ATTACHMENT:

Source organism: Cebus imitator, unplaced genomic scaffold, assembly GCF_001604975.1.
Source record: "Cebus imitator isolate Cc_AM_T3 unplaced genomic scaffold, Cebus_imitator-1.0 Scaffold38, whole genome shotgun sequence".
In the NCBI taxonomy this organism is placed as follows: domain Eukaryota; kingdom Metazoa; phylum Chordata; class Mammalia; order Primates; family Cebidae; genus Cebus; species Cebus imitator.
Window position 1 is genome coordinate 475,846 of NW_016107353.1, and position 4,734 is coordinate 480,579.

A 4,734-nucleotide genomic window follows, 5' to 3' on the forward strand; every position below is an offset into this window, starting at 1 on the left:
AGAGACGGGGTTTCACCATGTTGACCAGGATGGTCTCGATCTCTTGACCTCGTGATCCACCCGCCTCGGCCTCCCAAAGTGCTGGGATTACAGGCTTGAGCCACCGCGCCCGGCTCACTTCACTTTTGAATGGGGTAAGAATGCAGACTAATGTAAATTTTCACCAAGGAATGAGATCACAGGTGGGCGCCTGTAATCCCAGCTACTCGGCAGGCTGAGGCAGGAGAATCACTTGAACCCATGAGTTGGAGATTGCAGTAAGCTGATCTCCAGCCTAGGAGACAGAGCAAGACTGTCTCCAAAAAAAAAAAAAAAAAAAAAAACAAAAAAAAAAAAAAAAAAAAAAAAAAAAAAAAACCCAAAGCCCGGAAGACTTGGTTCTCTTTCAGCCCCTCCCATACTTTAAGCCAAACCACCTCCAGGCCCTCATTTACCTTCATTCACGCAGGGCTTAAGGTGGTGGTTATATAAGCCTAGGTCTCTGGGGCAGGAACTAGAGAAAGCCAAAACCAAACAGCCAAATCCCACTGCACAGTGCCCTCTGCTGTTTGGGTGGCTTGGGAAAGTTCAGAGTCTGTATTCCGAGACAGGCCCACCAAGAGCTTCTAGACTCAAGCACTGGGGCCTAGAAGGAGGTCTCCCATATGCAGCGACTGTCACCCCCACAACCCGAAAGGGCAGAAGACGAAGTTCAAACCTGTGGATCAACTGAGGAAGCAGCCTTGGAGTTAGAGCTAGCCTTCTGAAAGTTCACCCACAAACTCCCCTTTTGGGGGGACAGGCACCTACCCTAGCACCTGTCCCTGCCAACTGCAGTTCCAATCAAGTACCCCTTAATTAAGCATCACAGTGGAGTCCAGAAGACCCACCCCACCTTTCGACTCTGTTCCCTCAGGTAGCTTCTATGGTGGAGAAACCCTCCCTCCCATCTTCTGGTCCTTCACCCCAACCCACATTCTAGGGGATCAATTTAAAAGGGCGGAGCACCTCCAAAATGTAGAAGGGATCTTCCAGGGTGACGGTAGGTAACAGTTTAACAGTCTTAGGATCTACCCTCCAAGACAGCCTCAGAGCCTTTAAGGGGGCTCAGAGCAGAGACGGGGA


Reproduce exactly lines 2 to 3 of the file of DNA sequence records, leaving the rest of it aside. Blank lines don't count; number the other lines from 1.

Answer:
Source record: "Cebus imitator isolate Cc_AM_T3 unplaced genomic scaffold, Cebus_imitator-1.0 Scaffold38, whole genome shotgun sequence".
In the NCBI taxonomy this organism is placed as follows: domain Eukaryota; kingdom Metazoa; phylum Chordata; class Mammalia; order Primates; family Cebidae; genus Cebus; species Cebus imitator.